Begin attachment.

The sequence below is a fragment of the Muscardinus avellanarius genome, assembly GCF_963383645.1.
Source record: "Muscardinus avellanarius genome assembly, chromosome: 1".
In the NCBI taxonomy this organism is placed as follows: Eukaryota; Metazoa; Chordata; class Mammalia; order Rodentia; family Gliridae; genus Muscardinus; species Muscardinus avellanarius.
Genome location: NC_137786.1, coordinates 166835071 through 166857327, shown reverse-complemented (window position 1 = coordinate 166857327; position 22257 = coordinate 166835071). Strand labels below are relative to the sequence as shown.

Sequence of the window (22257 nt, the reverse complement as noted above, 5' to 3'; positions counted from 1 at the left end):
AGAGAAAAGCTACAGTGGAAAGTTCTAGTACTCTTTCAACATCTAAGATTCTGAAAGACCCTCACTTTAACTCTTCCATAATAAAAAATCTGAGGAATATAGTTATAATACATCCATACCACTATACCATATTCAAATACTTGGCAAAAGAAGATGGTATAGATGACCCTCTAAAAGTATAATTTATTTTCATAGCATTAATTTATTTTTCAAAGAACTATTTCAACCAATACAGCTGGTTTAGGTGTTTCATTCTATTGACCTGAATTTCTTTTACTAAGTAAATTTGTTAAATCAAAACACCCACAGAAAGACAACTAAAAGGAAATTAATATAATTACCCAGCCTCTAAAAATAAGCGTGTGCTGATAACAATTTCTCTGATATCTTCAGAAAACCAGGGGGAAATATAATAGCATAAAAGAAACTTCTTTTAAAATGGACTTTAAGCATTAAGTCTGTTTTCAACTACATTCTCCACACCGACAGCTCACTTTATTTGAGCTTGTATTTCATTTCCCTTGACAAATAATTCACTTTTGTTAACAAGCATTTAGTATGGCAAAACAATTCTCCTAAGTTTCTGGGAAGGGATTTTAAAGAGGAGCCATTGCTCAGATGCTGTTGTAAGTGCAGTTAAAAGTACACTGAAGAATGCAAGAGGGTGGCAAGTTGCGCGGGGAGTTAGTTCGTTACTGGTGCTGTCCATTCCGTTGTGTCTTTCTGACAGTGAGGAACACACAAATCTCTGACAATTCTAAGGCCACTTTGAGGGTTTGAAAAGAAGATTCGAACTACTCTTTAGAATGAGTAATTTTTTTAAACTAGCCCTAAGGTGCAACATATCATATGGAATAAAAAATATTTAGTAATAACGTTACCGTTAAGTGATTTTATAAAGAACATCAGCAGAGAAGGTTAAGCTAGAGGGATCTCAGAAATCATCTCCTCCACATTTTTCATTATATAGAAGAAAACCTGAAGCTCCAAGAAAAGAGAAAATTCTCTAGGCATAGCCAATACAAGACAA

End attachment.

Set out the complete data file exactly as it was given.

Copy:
The sequence below is a fragment of the Muscardinus avellanarius genome, assembly GCF_963383645.1.
Source record: "Muscardinus avellanarius genome assembly, chromosome: 1".
In the NCBI taxonomy this organism is placed as follows: Eukaryota; Metazoa; Chordata; class Mammalia; order Rodentia; family Gliridae; genus Muscardinus; species Muscardinus avellanarius.
Genome location: NC_137786.1, coordinates 166835071 through 166857327, shown reverse-complemented (window position 1 = coordinate 166857327; position 22257 = coordinate 166835071). Strand labels below are relative to the sequence as shown.

Sequence of the window (22257 nt, the reverse complement as noted above, 5' to 3'; positions counted from 1 at the left end):
AGAGAAAAGCTACAGTGGAAAGTTCTAGTACTCTTTCAACATCTAAGATTCTGAAAGACCCTCACTTTAACTCTTCCATAATAAAAAATCTGAGGAATATAGTTATAATACATCCATACCACTATACCATATTCAAATACTTGGCAAAAGAAGATGGTATAGATGACCCTCTAAAAGTATAATTTATTTTCATAGCATTAATTTATTTTTCAAAGAACTATTTCAACCAATACAGCTGGTTTAGGTGTTTCATTCTATTGACCTGAATTTCTTTTACTAAGTAAATTTGTTAAATCAAAACACCCACAGAAAGACAACTAAAAGGAAATTAATATAATTACCCAGCCTCTAAAAATAAGCGTGTGCTGATAACAATTTCTCTGATATCTTCAGAAAACCAGGGGGAAATATAATAGCATAAAAGAAACTTCTTTTAAAATGGACTTTAAGCATTAAGTCTGTTTTCAACTACATTCTCCACACCGACAGCTCACTTTATTTGAGCTTGTATTTCATTTCCCTTGACAAATAATTCACTTTTGTTAACAAGCATTTAGTATGGCAAAACAATTCTCCTAAGTTTCTGGGAAGGGATTTTAAAGAGGAGCCATTGCTCAGATGCTGTTGTAAGTGCAGTTAAAAGTACACTGAAGAATGCAAGAGGGTGGCAAGTTGCGCGGGGAGTTAGTTCGTTACTGGTGCTGTCCATTCCGTTGTGTCTTTCTGACAGTGAGGAACACACAAATCTCTGACAATTCTAAGGCCACTTTGAGGGTTTGAAAAGAAGATTCGAACTACTCTTTAGAATGAGTAATTTTTTTAAACTAGCCCTAAGGTGCAACATATCATATGGAATAAAAAATATTTAGTAATAACGTTACCGTTAAGTGATTTTATAAAGAACATCAGCAGAGAAGGTTAAGCTAGAGGGATCTCAGAAATCATCTCCTCCACATTTTTCATTATATAGAAGAAAACCTGAAGCTCCAAGAAAAGAGAAAATTCTCTAGGCATAGCCAATACAAGACAA